Dhiren Patel, PharmD, provides an overview of the types of insulin therapy and discusses key factors to consider when assessing whether basal or prandial properties are needed.
Dhiren Patel, PharmD: Regarding the different classes of insulin that exist when managing a patient with diabetes, we have rapid-acting insulin, short-acting insulin, intermediate-acting insulin, and then long-acting insulin. At this juncture, what I see in my practice a lot is the use of rapid-acting insulin as well as basal insulins, and now there’s a shift towards newer-generation basal insulins. And so, that allows you to do a combination of those, and the reason I mentioned basal bolus is because it’s a very common approach that’s used in terms of the management of blood sugars.
Some of the newer-generation basal insulins include Toujeo and Tresiba. Other ones that you may be familiar with include Lantus and Levemir. They provide a basal amount of insulin that pretty much covers you for a 24-hour period. And then, whenever a patient consumes a meal, you need to cover that meal through a rapid-acting or short-acting insulin, which they would use prior to a meal to cover the glucose excursion that the patient would have after consuming a meal. That’s the traditional basal bolus approach when you’re thinking about insulin management.
The short-acting insulins and the intermediate-acting insulins are less seen now for a variety of reasons. They have a little bit more hypoglycemia associated with them. They need to be injected more frequently, and for that reason you’re seeing some of the shift in terms of newer-generation basal insulins.
When we think of insulin therapy, traditionally what happens is a patient would get started on a basal insulin. The reason for that is the basal insulin is going to help bring down a patient’s fasting plasma glucose, and they always say treat fasting first. And so, patients will typically get started on a basal insulin to bring down their fasting plasma glucose.
After a certain point, 1 in 2 patients who are on a basal insulin won’t actually get to goal because it’s done a great job in lowering the fasting plasma glucose, but their postprandial glucose readings are high. In those situations, they’re going to need something else to lower that blood sugar that happens after consuming a meal, and that’s where your rapid-acting and your short-acting insulin becomes very important. Those might usually get added on after a patient has been optimized on a basal insulin. And for that, you might be looking at a patient’s log book and seeing that their fasting numbers in the morning are fine. They’re waking up within range, but their A1C level is still elevated, and if the patient were to check their postprandial glucose after a meal, they’ll probably notice that it is elevated and not within goal. Then you would adjust that dose to that meal, make sure that those excursions don’t happen to them again, and improve glycemic control for that patient.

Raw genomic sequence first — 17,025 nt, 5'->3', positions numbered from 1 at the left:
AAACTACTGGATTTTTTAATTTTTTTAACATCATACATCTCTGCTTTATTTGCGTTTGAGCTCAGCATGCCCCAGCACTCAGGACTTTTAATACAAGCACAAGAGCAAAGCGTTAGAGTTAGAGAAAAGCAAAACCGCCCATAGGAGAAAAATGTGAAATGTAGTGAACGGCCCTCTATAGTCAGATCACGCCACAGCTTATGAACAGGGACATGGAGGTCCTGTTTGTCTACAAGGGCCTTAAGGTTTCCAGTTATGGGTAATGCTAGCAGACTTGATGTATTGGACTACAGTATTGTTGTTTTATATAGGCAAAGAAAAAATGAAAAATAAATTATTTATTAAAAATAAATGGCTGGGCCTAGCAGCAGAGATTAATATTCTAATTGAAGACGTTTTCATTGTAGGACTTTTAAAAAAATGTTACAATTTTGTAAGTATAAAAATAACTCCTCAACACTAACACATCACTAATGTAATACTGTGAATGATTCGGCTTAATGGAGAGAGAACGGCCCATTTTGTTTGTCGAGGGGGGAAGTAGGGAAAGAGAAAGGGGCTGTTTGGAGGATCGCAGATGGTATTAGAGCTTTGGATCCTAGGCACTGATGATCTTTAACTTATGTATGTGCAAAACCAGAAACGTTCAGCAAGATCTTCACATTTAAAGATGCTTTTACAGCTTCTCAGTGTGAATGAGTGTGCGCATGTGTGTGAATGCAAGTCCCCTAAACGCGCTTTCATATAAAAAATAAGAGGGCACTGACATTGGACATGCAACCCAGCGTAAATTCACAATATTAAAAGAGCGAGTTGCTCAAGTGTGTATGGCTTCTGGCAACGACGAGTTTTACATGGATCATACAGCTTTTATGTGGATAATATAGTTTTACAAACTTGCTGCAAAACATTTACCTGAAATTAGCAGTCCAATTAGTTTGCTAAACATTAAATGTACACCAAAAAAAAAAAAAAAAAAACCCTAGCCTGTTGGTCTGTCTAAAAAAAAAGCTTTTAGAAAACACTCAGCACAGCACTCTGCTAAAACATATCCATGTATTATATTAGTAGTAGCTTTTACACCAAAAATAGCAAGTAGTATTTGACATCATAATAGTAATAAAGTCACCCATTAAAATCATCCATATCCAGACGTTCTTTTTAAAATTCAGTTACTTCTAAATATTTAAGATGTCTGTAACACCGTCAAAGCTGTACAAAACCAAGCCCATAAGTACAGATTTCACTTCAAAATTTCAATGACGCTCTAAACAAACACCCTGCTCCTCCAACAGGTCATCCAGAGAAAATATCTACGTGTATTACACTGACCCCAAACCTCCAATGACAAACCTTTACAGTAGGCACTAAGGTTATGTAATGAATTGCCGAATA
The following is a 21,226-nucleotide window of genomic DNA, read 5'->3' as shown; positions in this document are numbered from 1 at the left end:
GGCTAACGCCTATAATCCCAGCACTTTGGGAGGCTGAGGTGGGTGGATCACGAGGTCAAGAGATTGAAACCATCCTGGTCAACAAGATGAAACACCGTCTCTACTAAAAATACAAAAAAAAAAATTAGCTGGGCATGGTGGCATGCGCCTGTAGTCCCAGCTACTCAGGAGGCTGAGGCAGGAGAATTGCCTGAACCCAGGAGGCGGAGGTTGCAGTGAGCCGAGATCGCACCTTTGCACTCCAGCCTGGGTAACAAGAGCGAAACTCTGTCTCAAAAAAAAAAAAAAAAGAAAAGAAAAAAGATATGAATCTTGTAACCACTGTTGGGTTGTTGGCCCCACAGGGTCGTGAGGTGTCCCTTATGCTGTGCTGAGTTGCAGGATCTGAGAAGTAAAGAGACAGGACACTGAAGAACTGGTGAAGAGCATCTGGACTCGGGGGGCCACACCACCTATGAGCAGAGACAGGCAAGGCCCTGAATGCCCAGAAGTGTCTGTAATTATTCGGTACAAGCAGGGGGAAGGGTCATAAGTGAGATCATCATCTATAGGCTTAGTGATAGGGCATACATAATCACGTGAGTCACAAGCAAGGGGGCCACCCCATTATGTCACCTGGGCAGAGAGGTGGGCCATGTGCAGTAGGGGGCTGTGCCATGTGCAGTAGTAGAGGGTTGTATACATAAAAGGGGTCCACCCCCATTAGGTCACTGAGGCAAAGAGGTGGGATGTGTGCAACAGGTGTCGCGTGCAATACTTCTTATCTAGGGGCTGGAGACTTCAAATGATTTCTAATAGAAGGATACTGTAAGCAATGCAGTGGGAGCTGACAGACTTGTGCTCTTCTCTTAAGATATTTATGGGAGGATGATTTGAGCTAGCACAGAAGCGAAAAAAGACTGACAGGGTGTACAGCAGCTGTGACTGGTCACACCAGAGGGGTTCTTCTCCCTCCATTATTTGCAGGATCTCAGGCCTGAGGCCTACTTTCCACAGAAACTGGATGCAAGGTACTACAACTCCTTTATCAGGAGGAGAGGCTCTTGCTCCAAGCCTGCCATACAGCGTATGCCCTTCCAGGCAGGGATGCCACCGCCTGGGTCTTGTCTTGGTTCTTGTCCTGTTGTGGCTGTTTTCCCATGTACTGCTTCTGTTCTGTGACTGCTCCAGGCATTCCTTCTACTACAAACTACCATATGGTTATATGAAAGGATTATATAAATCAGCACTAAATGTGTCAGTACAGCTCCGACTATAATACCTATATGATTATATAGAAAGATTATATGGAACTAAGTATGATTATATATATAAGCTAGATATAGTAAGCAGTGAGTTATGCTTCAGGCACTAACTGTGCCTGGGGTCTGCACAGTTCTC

When you think about insulin intensification, there are a lot of different factors that go into it for patients who are being seen by local pharmacies. It’s very easy to figure out what amount of insulin the patient’s on and how quickly they’re being titrated to their targeted dose to get to that fasting plasma glucose range. But what I also see happen a lot, and where I think pharmacists can intervene, is the exact opposite, where there is too much insulin intensification when we’re talking about basal insulin. You’ll hear about the phenomenon of over-basalization.
So, 1 in 2 patients who are on a basal insulin will actually not get to goal on just basal insulin. They’re going to need something else to treatment intensify outside of just their basal insulin, and that weight-based dosing is around 0.5 to 0.7 units per kg for a patient. The reason I’m mentioning the weight-based dosing is that most doses are not done weight-based. Everyone is taught, and it’s perceived, that insulin has no maxed dose, but there is one. It’s where you’re going to see a rate of diminishing effect in terms of lowering blood sugars. And at that point, it makes sense to add another short-acting or rapid-acting insulin, or to switch to a different class of an injectable and treatment intensify.